55. And this is why Communism requires an industrialized society before it can take over. It needs food and shelter to be easily available. This is why communism in the agrarian societies of Russia and China could easily be undermined

  56. I never said that Communism cannot work with friendly competition, nor did I claim that competition is necessarily bad. What I did claim is that it's not "human nature" that is preventing communism to come about. Indeed I do believe that if there is an urge for competition it can be channeled in ways that do not create inequality and do not harm the system.

    Give them a reason to work harder that will come directly to them, because we have selfish components ot our personality and repressing these needs will do no good for the individual or society as a whole.

    That might as well happen within the community. But that is up to the workers to decide for themselves, not for me. If they wish to awards such bonuses to each other, then nobody is stopping them. You have to remember thous that there is no central authority which decides who gets what. If such measures are good to have, they will be organically created, similarly to how wikipedia rewards and rules were.

    The problem comes when those bonuses start to create inequality which erodes the basis of communism. As I explained above, people have reasons to work hard and innovate even without third party reward, because their reward is their own productive work. Special people get to reap their own special fruit. And once again, if their community feels that they should be rewarded, they can.

  57. Don't throw him to the wolves if he lost his job or is having a rough time, but coax him into working, coax him into being valuable to everyone else. THAT'S co-operation.

    This was never what I was talking about. Furthermore in communism one cannot "lose his job". I think you're too predisposed to how capitalism works and somehow merge that with Communism. These two are totally different. You cannot imagine an egalitarian society and then simply imagine it working with the rules of inequality.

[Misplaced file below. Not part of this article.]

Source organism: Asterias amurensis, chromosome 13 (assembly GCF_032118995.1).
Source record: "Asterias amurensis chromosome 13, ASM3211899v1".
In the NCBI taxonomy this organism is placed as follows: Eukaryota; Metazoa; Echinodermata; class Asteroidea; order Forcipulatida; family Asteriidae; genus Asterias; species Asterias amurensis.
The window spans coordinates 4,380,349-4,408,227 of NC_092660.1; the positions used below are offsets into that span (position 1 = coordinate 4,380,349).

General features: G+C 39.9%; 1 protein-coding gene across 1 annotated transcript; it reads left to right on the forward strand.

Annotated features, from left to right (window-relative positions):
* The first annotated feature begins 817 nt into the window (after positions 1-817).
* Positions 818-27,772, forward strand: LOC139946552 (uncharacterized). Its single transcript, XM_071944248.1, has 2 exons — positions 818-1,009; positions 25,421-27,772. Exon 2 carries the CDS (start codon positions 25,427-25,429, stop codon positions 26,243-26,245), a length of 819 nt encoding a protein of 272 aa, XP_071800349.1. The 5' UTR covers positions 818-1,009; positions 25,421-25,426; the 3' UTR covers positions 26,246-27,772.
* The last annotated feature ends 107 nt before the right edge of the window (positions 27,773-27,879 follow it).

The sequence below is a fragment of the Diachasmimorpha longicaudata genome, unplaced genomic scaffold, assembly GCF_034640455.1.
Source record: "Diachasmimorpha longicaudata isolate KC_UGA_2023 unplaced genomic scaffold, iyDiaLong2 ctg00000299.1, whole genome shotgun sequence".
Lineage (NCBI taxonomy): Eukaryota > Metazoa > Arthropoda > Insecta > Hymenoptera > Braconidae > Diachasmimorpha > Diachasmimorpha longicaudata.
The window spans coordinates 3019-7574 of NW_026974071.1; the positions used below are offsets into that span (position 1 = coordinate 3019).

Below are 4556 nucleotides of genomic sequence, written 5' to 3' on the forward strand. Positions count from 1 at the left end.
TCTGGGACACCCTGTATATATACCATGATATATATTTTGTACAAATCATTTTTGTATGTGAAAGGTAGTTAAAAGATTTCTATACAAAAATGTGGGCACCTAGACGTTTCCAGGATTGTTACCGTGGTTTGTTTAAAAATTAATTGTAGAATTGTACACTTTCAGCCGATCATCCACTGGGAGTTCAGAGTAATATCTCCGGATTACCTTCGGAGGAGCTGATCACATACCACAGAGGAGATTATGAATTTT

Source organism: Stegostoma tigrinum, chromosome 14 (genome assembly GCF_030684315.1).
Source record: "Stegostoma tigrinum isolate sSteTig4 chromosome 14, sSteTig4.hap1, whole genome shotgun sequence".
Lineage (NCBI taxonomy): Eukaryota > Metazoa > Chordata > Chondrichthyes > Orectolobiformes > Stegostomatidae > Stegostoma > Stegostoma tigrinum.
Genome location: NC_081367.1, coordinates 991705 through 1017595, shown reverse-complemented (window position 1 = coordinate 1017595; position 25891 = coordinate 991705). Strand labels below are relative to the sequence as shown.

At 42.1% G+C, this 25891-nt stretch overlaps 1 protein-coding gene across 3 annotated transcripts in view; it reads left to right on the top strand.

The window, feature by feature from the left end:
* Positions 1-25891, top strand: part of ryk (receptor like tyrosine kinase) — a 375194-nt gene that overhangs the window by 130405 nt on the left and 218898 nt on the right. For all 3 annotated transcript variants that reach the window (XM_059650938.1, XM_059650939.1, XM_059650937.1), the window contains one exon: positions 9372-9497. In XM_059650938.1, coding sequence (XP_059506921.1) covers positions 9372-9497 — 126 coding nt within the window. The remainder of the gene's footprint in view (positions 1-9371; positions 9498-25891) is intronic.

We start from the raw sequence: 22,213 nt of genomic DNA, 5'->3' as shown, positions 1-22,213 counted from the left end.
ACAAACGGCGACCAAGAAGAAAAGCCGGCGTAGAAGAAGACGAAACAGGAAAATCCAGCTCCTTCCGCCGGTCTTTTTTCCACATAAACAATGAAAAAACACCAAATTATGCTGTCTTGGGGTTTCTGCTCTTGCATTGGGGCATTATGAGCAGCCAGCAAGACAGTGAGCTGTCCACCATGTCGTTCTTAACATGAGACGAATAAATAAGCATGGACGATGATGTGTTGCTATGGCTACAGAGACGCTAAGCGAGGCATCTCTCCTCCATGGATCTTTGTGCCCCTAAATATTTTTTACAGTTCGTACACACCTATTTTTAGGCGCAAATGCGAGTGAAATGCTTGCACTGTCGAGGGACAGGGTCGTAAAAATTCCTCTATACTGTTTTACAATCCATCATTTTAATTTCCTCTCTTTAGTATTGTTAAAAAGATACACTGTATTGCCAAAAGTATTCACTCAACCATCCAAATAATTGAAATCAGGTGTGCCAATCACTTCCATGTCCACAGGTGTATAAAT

Yes, there is an issue with making people want to work but. A) People want to work anyway. People feel the need to be productive by default.
    B) People also want to be doing what they want when they are being productive. And communism is the system that allows you to do that. This, by itself is the coaxing people have . They can do whatever they like to be productive.

  58. Wonderful! The first paragraph is spot on.

    However, if you put workers who have the right spiritual status to work hard and to know that they reap their own rewards next to workers who have that AND the possibility of personal reward, I predict that the latter would produce more. This creates a whole range of problems, and the foremost is that communism will be weakened with that kind of competition AND without it. This is a problem I do not know how to resolve. Even if workers "didn't enjoy the sweat of their own brow" and only receive as any one else does, regardless of how much effort they put, and they're perfectly okay with that, there' still the problem that this eventually leads to less private incentive, even for innovation. People don't want to merely create and improve things because they like being creative, they like doing this stuff because it makes it better *for themselves*.

    That said, communism will endure no matter what, and I'm not sure how this can be resolved.

  59. I don't see it's a problem. As long as the rewards are not creating inequality as I mentioned, they wouldn't affect the system. It might simply create this friendly competition you were looking for. Why would I be jealous of the worker who manages to get public praise for being quicker than everyone else? Indeed I would be happy as that person creates less work for me to do.

    Even if workers "didn't enjoy the sweat of their own brow" and only receive as any one else does, regardless of how much effort they put, and they're perfectly okay with that, there' still the problem that this eventually leads to less private incentive

    But I never proposed that. If the workers do not keep their own labour products, who does? There's no capitalist to take the surplus value. There's no government to redistribute it.